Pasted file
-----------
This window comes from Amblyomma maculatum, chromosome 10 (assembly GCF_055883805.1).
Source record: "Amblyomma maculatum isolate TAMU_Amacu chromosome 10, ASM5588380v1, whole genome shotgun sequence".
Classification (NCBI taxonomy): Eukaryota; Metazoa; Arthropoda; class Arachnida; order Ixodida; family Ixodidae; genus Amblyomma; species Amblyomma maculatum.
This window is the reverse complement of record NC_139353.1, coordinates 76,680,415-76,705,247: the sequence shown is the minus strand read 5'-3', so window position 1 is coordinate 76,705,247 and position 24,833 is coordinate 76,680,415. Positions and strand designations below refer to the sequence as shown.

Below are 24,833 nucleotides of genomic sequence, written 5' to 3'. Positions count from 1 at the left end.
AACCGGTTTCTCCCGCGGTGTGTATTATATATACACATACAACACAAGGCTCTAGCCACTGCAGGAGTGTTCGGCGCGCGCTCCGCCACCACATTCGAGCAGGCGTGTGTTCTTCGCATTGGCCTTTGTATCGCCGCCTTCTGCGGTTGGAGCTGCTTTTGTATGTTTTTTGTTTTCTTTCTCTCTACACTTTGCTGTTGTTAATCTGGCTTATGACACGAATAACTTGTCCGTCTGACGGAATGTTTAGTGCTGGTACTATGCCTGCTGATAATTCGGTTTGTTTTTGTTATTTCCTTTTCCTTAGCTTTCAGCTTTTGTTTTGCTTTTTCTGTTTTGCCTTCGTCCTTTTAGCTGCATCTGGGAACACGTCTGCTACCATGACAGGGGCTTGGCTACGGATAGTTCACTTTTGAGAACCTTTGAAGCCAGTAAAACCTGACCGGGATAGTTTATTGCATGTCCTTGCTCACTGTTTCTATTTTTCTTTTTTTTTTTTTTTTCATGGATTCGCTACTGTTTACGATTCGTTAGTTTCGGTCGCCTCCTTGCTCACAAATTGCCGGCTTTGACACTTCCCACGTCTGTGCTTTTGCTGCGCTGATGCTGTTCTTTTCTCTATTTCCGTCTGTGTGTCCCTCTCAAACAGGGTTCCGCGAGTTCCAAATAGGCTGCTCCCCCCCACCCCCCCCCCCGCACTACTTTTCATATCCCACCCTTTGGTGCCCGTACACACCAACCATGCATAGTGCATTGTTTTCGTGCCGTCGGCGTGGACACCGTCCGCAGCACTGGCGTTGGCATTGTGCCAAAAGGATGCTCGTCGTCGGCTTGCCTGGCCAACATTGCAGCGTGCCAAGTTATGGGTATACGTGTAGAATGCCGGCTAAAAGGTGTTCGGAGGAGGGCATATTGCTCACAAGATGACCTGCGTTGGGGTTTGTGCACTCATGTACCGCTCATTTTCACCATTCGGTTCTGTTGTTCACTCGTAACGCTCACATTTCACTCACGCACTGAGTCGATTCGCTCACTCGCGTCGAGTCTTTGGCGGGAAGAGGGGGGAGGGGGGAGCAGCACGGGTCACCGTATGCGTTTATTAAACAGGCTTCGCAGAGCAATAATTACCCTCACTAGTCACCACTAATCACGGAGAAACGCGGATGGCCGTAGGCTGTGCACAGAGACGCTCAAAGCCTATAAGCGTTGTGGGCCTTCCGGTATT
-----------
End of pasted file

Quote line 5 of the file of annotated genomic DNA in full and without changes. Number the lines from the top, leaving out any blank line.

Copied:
Below are 24,833 nucleotides of genomic sequence, written 5' to 3'. Positions count from 1 at the left end.